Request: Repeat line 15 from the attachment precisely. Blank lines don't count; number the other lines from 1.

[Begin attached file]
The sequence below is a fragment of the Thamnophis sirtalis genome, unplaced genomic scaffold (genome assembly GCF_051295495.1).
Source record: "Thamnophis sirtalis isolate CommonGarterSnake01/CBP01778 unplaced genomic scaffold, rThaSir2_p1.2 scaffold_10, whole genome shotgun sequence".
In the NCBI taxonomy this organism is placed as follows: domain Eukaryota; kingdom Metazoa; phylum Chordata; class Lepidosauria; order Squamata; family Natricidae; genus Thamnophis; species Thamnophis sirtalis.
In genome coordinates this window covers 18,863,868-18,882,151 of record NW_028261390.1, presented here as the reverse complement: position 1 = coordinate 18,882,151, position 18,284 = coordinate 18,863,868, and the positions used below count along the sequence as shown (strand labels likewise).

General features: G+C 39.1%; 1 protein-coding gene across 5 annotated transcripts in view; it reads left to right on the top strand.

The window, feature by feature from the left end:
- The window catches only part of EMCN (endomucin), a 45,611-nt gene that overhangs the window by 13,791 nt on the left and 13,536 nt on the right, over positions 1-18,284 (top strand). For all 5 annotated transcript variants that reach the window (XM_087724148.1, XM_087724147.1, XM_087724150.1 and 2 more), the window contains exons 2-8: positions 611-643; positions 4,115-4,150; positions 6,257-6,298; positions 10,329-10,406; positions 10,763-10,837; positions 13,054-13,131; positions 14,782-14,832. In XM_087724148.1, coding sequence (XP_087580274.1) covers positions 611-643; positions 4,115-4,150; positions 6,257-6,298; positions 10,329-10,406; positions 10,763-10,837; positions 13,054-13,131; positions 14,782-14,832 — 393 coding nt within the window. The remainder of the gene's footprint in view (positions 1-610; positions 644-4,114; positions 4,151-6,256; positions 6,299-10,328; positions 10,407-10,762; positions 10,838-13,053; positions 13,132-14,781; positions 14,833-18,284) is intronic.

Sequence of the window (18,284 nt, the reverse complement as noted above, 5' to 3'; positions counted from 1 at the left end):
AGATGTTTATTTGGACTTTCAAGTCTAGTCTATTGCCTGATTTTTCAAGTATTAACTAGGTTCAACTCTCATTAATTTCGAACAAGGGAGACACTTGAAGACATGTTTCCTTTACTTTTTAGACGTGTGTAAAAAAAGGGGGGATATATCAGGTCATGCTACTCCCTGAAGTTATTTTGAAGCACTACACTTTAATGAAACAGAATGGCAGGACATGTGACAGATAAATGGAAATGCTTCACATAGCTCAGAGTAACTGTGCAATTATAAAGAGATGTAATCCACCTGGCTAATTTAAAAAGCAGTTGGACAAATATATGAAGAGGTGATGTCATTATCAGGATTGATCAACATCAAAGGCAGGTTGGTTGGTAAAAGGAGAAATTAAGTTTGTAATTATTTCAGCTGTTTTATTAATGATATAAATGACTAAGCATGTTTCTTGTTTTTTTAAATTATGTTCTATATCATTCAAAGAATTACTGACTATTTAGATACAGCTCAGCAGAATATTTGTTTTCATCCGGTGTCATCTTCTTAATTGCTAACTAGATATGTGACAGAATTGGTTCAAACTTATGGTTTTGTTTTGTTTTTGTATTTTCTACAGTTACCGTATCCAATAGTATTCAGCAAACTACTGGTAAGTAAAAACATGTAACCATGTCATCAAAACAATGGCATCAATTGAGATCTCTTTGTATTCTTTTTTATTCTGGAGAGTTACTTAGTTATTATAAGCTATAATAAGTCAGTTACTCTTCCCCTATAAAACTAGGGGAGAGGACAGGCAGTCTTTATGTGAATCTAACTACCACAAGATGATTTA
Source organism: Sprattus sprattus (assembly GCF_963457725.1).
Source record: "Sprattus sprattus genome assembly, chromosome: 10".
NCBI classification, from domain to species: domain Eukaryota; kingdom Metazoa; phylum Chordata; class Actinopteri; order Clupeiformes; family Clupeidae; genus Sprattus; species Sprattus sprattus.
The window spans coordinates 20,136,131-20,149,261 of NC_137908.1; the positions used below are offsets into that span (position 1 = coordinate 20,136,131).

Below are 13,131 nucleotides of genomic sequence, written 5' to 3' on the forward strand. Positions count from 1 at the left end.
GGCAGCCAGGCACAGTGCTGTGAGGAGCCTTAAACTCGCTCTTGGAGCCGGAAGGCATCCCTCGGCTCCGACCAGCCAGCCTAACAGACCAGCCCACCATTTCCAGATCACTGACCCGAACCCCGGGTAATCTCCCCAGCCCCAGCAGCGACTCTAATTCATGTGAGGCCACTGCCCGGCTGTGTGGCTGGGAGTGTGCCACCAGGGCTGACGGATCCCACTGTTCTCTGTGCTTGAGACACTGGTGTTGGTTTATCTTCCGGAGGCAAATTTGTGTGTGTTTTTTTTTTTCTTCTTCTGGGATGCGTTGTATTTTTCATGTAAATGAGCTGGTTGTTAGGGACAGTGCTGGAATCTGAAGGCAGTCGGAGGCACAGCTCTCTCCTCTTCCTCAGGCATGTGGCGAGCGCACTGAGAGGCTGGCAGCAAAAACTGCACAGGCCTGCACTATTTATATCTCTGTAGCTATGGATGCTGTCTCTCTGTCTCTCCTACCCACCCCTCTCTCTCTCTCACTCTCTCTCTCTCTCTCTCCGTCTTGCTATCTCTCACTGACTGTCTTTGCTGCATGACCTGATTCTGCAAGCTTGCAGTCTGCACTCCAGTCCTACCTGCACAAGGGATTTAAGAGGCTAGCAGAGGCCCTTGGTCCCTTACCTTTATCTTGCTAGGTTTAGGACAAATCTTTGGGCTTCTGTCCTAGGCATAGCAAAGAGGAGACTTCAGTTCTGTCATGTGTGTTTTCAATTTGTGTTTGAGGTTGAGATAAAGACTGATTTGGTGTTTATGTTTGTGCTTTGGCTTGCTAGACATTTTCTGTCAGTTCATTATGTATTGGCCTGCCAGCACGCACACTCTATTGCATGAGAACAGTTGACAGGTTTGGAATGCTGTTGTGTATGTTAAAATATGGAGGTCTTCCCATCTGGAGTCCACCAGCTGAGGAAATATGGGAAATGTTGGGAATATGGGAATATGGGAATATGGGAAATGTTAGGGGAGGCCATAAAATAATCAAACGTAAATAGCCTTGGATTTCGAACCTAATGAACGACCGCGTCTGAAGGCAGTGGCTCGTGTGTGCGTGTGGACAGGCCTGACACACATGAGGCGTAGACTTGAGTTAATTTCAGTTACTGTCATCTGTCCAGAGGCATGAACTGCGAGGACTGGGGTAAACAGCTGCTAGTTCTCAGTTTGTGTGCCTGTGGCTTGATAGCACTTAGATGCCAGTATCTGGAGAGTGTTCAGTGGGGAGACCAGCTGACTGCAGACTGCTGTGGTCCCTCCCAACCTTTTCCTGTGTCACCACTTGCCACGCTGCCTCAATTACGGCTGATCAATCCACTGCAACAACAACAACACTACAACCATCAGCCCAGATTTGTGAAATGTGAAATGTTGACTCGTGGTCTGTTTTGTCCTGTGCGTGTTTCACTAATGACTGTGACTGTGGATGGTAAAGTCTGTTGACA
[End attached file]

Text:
GGCAGCCAGGCACAGTGCTGTGAGGAGCCTTAAACTCGCTCTTGGAGCCGGAAGGCATCCCTCGGCTCCGACCAGCCAGCCTAACAGACCAGCCCACCATTTCCAGATCACTGACCCGAACCCCGGGTAATCTCCCCAGCCCCAGCAGCGACTCTAATTCATGTGAGGCCACTGCCCGGCTGTGTGGCTGGGAGTGTGCCACCAGGGCTGACGGATCCCACTGTTCTCTGTGCTTGAGACACTGGTGTTGGTTTATCTTCCGGAGGCAAATTTGTGTGTGTTTTTTTTTTTCTTCTTCTGGGATGCGTTGTATTTTTCATGTAAATGAGCTGGTTGTTAGGGACAGTGCTGGAATCTGAAGGCAGTCGGAGGCACAGCTCTCTCCTCTTCCTCAGGCATGTGGCGAGCGCACTGAGAGGCTGGCAGCAAAAACTGCACAGGCCTGCACTATTTATATCTCTGTAGCTATGGATGCTGTCTCTCTGTCTCTCCTACCCACCCCTCTCTCTCTCTCACTCTCTCTCTCTCTCTCTCCGTCTTGCTATCTCTCACTGACTGTCTTTGCTGCATGACCTGATTCTGCAAGCTTGCAGTCTGCACTCCAGTCCTACCTGCACAAGGGATTTAAGAGGCTAGCAGAGGCCCTTGGTCCCTTACCTTTATCTTGCTAGGTTTAGGACAAATCTTTGGGCTTCTGTCCTAGGCATAGCAAAGAGGAGACTTCAGTTCTGTCATGTGTGTTTTCAATTTGTGTTTGAGGTTGAGATAAAGACTGATTTGGTGTTTATGTTTGTGCTTTGGCTTGCTAGACATTTTCTGTCAGTTCATTATGTATTGGCCTGCCAGCACGCACACTCTATTGCATGAGAACAGTTGACAGGTTTGGAATGCTGTTGTGTATGTTAAAATATGGAGGTCTTCCCATCTGGAGTCCACCAGCTGAGGAAATATGGGAAATGTTGGGAATATGGGAATATGGGAATATGGGAAATGTTAGGGGAGGCCATAAAATAATCAAACGTAAATAGCCTTGGATTTCGAACCTAATGAACGACCGCGTCTGAAGGCAGTGGCTCGTGTGTGCGTGTGGACAGGCCTGACACACATGAGGCGTAGACTTGAGTTAATTTCAGTTACTGTCATCTGTCCAGAGGCATGAACTGCGAGGACTGGGGTAAACAGCTGCTAGTTCTCAGTTTGTGTGCCTGTGGCTTGATAGCACTTAGATGCCAGTATCTGGAGAGTGTTCAGTGGGGAGACCAGCTGACTGCAGACTGCTGTGGTCCCTCCCAACCTTTTCCTGTGTCACCACTTGCCACGCTGCCTCAATTACGGCTGATCAATCCACTGCAACAACAACAACACTACAACCATCAGCCCAGATTTGTGAAATGTGAAATGTTGACTCGTGGTCTGTTTTGTCCTGTGCGTGTTTCACTAATGACTGTGACTGTGGATGGTAAAGTCTGTTGACA